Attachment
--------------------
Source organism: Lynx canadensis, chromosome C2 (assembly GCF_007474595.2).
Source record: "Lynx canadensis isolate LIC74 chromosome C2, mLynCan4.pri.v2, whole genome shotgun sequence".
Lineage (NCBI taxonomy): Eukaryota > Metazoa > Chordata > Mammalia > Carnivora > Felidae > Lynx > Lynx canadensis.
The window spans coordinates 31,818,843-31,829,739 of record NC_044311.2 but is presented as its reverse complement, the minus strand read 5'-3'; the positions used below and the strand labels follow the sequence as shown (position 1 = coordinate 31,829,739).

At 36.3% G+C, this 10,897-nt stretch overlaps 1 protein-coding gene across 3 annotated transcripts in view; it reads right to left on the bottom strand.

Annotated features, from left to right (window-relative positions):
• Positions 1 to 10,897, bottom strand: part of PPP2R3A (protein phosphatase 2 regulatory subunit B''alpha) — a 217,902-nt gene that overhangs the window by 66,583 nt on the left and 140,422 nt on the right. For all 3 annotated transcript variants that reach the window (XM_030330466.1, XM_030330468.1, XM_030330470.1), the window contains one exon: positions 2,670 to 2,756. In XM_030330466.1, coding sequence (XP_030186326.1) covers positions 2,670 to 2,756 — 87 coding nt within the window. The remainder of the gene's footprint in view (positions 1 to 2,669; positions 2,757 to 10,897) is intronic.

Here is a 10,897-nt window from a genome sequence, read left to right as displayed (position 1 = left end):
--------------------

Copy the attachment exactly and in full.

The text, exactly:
Source organism: Lynx canadensis, chromosome C2 (assembly GCF_007474595.2).
Source record: "Lynx canadensis isolate LIC74 chromosome C2, mLynCan4.pri.v2, whole genome shotgun sequence".
Lineage (NCBI taxonomy): Eukaryota > Metazoa > Chordata > Mammalia > Carnivora > Felidae > Lynx > Lynx canadensis.
The window spans coordinates 31,818,843-31,829,739 of record NC_044311.2 but is presented as its reverse complement, the minus strand read 5'-3'; the positions used below and the strand labels follow the sequence as shown (position 1 = coordinate 31,829,739).

At 36.3% G+C, this 10,897-nt stretch overlaps 1 protein-coding gene across 3 annotated transcripts in view; it reads right to left on the bottom strand.

Annotated features, from left to right (window-relative positions):
• Positions 1 to 10,897, bottom strand: part of PPP2R3A (protein phosphatase 2 regulatory subunit B''alpha) — a 217,902-nt gene that overhangs the window by 66,583 nt on the left and 140,422 nt on the right. For all 3 annotated transcript variants that reach the window (XM_030330466.1, XM_030330468.1, XM_030330470.1), the window contains one exon: positions 2,670 to 2,756. In XM_030330466.1, coding sequence (XP_030186326.1) covers positions 2,670 to 2,756 — 87 coding nt within the window. The remainder of the gene's footprint in view (positions 1 to 2,669; positions 2,757 to 10,897) is intronic.

Here is a 10,897-nt window from a genome sequence, read left to right as displayed (position 1 = left end):